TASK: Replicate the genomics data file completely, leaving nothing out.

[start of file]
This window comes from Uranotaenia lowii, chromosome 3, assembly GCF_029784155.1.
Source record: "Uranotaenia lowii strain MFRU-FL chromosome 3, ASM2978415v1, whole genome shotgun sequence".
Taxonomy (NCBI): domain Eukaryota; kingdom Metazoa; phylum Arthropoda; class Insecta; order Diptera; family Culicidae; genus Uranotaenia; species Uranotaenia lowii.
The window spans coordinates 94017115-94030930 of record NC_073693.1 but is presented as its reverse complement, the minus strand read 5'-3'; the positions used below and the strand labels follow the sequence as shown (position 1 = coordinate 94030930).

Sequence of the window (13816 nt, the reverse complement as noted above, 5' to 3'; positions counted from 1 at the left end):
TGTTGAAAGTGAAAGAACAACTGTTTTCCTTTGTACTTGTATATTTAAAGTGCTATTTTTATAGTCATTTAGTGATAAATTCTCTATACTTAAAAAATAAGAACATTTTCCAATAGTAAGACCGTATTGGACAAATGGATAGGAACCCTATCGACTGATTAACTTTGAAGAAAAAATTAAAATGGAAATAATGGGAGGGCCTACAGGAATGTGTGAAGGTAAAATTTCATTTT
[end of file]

This window comes from Uranotaenia lowii, chromosome 3, assembly GCF_029784155.1.
Source record: "Uranotaenia lowii strain MFRU-FL chromosome 3, ASM2978415v1, whole genome shotgun sequence".
Taxonomy (NCBI): domain Eukaryota; kingdom Metazoa; phylum Arthropoda; class Insecta; order Diptera; family Culicidae; genus Uranotaenia; species Uranotaenia lowii.
The window spans coordinates 94017115-94030930 of record NC_073693.1 but is presented as its reverse complement, the minus strand read 5'-3'; the positions used below and the strand labels follow the sequence as shown (position 1 = coordinate 94030930).

Sequence of the window (13816 nt, the reverse complement as noted above, 5' to 3'; positions counted from 1 at the left end):
TGTTGAAAGTGAAAGAACAACTGTTTTCCTTTGTACTTGTATATTTAAAGTGCTATTTTTATAGTCATTTAGTGATAAATTCTCTATACTTAAAAAATAAGAACATTTTCCAATAGTAAGACCGTATTGGACAAATGGATAGGAACCCTATCGACTGATTAACTTTGAAGAAAAAATTAAAATGGAAATAATGGGAGGGCCTACAGGAATGTGTGAAGGTAAAATTTCATTTT